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Author Topic: Function Pointer in Class (SOLVED - array overrun!)  (Read 716 times)
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I've got a question about classes that contain a function pointer. What is their initial value when the class is created? Here's an extract of my code:

Code:
typedef void (* DetectionCallback) ( ObserverDetection* );

class ObserverDetection
{
public:
ObserverDetection( byte pin );
    void Process();
void setDetectionCallback( DetectionCallback callback );

private:
byte _pin;
DetectionCallback _callback;
};

ObserverDetection::ObserverDetection( byte pin )
{
_pin = pin;
pinMode(_pin, INPUT);

_callback = NULL; // problem occurs whether this line is present or not
}

void ObserverDetection::Process()
{
// doCallback gets set by logic within Process which I'm not showing
// but the problem is in this next line, with the test for whether or
// not _callback is defined or NULL/0. Regardless of whether or not
// I call setDetectionCallback(), _callback is always nonzero.
//
        if( doCallback && (_callback != 0) ) _callback(this);
}

void ObserverDetection::setDetectionCallback( DetectionCallback callback )
{
_callback = callback;
}

It's easy enough to put another field in the class (e.g., _callbackDefined) to flag whether or not one has been defined, and then test for that. But the approach of testing the value of _callback directly was something I saw in the Time library, and it works perfectly there. However, in the Time library the function pointer is a static variable within the cpp file, not a class field.

What's the reason for the difference in behavior?

Moderator edit: [code] ... [/code] tags added. (Nick Gammon)
« Last Edit: January 26, 2013, 09:55:53 pm by Mark Olbert » Logged

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Read this before posting a programming question

I added code tags for you.

Where is ObserverDetection instantiated?

Can you make a complete piece of code that demonstrates the problem?

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Mark, everything looks alright to me with your code, at least this compiles and runs properly in gcc 3.4.4 (only slightly tweaked marked "jcc" for compatibility)
Code:
/*
 * Observer.cpp
 *
 *  Created on: Jan 26, 2013
 *      Author: John
 */
#include <iostream>
using namespace std;

class ObserverDetection;
typedef char byte;

typedef void (* DetectionCallback) ( ObserverDetection* );

class ObserverDetection
{
public:
   ObserverDetection( byte pin );
    void Process();
   void setDetectionCallback( DetectionCallback callback );

// private:
   byte _pin;
   DetectionCallback _callback;
};

ObserverDetection::ObserverDetection( byte pin )
{
   _pin = pin;
   // pinMode(_pin, INPUT);    <<<<<< jcc removed, shouldn't be here anyway, others will tell you why
   _callback = NULL; // problem occurs whether this line is present or not 
}

void ObserverDetection::Process()
{
// doCallback gets set by logic within Process which I'm not showing
// but the problem is in this next line, with the test for whether or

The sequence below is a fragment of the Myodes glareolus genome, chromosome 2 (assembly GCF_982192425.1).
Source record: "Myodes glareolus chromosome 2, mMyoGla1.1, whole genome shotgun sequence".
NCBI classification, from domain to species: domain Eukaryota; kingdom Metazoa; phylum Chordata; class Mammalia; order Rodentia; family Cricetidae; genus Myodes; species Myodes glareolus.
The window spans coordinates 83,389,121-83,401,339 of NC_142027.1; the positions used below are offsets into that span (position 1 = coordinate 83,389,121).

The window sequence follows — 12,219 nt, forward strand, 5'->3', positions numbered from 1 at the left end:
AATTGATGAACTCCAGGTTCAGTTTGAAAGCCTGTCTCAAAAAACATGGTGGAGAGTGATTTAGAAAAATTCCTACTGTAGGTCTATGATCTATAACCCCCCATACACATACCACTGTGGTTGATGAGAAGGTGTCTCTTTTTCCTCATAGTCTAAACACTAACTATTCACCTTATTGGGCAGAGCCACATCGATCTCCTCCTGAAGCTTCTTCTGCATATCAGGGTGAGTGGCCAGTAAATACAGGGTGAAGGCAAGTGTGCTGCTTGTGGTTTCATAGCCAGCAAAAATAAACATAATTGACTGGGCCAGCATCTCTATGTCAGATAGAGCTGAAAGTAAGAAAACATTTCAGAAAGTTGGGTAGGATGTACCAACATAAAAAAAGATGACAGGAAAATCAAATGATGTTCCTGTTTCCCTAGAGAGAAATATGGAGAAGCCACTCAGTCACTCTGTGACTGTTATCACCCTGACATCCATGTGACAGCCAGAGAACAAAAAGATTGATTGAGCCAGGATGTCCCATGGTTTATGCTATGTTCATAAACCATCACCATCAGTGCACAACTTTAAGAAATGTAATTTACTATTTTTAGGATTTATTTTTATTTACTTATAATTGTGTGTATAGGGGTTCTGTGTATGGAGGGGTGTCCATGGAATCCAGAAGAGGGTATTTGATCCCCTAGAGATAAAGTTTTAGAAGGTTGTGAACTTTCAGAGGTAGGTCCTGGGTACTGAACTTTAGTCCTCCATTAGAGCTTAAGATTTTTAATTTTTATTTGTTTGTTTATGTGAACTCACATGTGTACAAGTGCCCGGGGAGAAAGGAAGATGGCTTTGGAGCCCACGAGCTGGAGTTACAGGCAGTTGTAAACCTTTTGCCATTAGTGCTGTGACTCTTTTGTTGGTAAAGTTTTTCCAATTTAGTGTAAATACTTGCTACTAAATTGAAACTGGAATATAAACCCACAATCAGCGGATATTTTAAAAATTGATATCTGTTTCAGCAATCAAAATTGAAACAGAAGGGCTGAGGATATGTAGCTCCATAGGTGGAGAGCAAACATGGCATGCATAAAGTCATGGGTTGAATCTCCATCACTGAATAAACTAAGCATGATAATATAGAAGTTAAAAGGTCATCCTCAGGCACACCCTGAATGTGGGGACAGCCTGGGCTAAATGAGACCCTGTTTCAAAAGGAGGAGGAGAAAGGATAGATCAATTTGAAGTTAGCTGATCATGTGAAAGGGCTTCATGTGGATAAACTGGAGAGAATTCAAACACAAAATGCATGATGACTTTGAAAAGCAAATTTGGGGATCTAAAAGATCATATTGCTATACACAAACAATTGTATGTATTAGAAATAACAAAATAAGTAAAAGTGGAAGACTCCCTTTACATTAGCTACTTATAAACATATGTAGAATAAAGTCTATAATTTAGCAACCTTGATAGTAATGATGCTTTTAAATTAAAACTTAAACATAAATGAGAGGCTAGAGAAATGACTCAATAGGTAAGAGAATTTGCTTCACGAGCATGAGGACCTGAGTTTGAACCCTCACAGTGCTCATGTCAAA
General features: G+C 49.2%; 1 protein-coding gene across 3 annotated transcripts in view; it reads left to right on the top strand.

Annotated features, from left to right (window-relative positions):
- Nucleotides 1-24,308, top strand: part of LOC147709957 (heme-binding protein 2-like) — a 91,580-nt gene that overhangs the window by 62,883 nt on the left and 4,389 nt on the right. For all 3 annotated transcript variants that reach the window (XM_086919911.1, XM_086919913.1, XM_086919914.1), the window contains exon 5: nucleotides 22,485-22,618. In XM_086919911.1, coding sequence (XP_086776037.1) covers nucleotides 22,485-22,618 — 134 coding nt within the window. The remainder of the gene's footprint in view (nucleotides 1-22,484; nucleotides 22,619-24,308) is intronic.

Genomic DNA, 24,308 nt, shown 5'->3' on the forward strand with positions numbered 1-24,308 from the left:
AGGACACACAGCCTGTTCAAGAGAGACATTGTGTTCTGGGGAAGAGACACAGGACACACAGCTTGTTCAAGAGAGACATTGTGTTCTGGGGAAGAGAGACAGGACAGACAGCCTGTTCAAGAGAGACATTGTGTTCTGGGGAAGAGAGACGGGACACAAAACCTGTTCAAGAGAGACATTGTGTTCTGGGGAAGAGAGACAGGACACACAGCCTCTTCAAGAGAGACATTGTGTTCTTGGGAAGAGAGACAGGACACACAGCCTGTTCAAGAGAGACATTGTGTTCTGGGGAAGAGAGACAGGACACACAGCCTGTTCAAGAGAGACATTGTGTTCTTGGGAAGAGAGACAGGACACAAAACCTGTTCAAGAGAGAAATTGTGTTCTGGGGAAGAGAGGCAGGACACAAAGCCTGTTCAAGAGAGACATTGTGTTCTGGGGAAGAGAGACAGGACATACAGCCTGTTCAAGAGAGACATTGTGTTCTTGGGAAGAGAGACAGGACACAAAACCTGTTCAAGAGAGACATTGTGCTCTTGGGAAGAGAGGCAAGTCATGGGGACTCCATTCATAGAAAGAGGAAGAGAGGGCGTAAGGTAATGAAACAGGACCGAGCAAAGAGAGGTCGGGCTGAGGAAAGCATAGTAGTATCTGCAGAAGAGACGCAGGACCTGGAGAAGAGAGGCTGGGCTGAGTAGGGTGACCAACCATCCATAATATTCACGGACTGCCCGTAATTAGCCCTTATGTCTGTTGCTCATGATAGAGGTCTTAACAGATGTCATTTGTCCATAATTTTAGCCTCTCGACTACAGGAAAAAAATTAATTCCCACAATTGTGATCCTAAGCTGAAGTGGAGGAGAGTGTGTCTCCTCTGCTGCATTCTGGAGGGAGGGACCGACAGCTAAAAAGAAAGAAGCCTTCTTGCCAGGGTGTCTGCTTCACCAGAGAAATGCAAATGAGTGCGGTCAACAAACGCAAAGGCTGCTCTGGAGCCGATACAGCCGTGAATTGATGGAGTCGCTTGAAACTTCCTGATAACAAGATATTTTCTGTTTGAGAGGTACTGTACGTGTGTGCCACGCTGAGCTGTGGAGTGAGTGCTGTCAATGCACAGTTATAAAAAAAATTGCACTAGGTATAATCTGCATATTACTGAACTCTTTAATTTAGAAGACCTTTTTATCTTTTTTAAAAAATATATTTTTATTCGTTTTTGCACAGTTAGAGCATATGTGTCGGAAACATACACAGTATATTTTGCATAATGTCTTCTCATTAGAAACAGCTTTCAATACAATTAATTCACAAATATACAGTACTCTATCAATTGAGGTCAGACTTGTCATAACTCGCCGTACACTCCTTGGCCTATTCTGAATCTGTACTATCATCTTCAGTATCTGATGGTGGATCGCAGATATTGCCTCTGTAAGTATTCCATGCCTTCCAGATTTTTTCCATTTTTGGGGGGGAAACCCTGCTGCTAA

// not _callback is defined or NULL/0. Regardless of whether or not
// I call setDetectionCallback(), _callback is always nonzero.
//
cout << "ObserverDetection on pin " << int(_pin) << " is processing" << endl;
        if( _callback != 0 ) _callback(this);    // <<<<<<<<< jcc skipped doCallback
}

void ObserverDetection::setDetectionCallback( DetectionCallback callback )
{
   _callback = callback;
}


void testCallback( ObserverDetection * d){
cout << "Got here to testCallback from ObserverDection on pin " << int( d->_pin) << endl;
}


int main(){
cout << "Start" << endl;
ObserverDetection o1(7);
ObserverDetection o2(8);

o1.Process();
o2.Process();

o1.setDetectionCallback(testCallback);
o1.Process();
o2.Process();
}
Output:
Code:
Start
ObserverDetection on pin 7 is processing
ObserverDetection on pin 8 is processing
ObserverDetection on pin 7 is processing
Got here to testCallback from ObserverDection on pin 7
ObserverDetection on pin 8 is processing
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Temple, Texas
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Forgot to note, I had to forward-declare

class ObserverDetection; 
typedef void (* DetectionCallback) ( ObserverDetection* );
class ObserverDetection
{...}

slightly surprised Arduino compiler did not complain at you for that...
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John & Nick,

Thanks for the quick feedback, and cross-compiling the code for me smiley.

I'm embarrassed to have to report the problem was, as is almost always the case, the boob behind the keyboard.

One of the things I didn't show in the code extract was that there is a private unsigned long array located immediately before the private callback pointer field. My program logic triggered an array overrun condition (i.e., I ended up writing past the end of the array). Which naturally caused all sorts of bizarre behavior, including changing the callback pointer value (plus some other private values, too).

I'm too used to programming in c#, where a mistake like that would cause the program to blow up when it executed.
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LOL, no problem-- glad you found the bug!!

Cheers,
John
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naturally caused all sorts of bizarre behavior, including changing the callback pointer value (plus some other private values, too).

Yes with OO and c++ we have much, much fancier ways to
    goto:  <randomMemoryLocation>

smiley
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